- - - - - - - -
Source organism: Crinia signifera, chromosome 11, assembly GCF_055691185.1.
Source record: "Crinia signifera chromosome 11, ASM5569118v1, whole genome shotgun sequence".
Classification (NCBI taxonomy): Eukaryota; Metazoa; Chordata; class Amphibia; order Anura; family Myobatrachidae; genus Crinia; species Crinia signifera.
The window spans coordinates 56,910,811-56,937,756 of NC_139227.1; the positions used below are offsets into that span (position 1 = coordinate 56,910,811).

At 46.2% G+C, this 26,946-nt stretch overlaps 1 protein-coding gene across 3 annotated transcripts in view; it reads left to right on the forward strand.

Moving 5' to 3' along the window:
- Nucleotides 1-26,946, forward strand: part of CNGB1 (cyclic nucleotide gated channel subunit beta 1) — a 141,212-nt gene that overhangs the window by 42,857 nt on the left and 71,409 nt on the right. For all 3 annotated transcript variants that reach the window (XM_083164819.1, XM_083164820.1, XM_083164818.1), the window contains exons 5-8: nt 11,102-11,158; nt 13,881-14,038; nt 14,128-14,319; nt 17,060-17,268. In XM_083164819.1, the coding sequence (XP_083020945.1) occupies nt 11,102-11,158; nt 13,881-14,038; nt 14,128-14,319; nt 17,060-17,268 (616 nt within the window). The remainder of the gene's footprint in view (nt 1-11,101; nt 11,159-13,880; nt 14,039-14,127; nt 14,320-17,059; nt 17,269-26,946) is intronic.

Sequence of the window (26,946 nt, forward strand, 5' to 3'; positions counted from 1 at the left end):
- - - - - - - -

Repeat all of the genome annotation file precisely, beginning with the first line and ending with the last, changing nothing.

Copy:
Source organism: Crinia signifera, chromosome 11, assembly GCF_055691185.1.
Source record: "Crinia signifera chromosome 11, ASM5569118v1, whole genome shotgun sequence".
Classification (NCBI taxonomy): Eukaryota; Metazoa; Chordata; class Amphibia; order Anura; family Myobatrachidae; genus Crinia; species Crinia signifera.
The window spans coordinates 56,910,811-56,937,756 of NC_139227.1; the positions used below are offsets into that span (position 1 = coordinate 56,910,811).

At 46.2% G+C, this 26,946-nt stretch overlaps 1 protein-coding gene across 3 annotated transcripts in view; it reads left to right on the forward strand.

Moving 5' to 3' along the window:
- Nucleotides 1-26,946, forward strand: part of CNGB1 (cyclic nucleotide gated channel subunit beta 1) — a 141,212-nt gene that overhangs the window by 42,857 nt on the left and 71,409 nt on the right. For all 3 annotated transcript variants that reach the window (XM_083164819.1, XM_083164820.1, XM_083164818.1), the window contains exons 5-8: nt 11,102-11,158; nt 13,881-14,038; nt 14,128-14,319; nt 17,060-17,268. In XM_083164819.1, the coding sequence (XP_083020945.1) occupies nt 11,102-11,158; nt 13,881-14,038; nt 14,128-14,319; nt 17,060-17,268 (616 nt within the window). The remainder of the gene's footprint in view (nt 1-11,101; nt 11,159-13,880; nt 14,039-14,127; nt 14,320-17,059; nt 17,269-26,946) is intronic.

Sequence of the window (26,946 nt, forward strand, 5' to 3'; positions counted from 1 at the left end):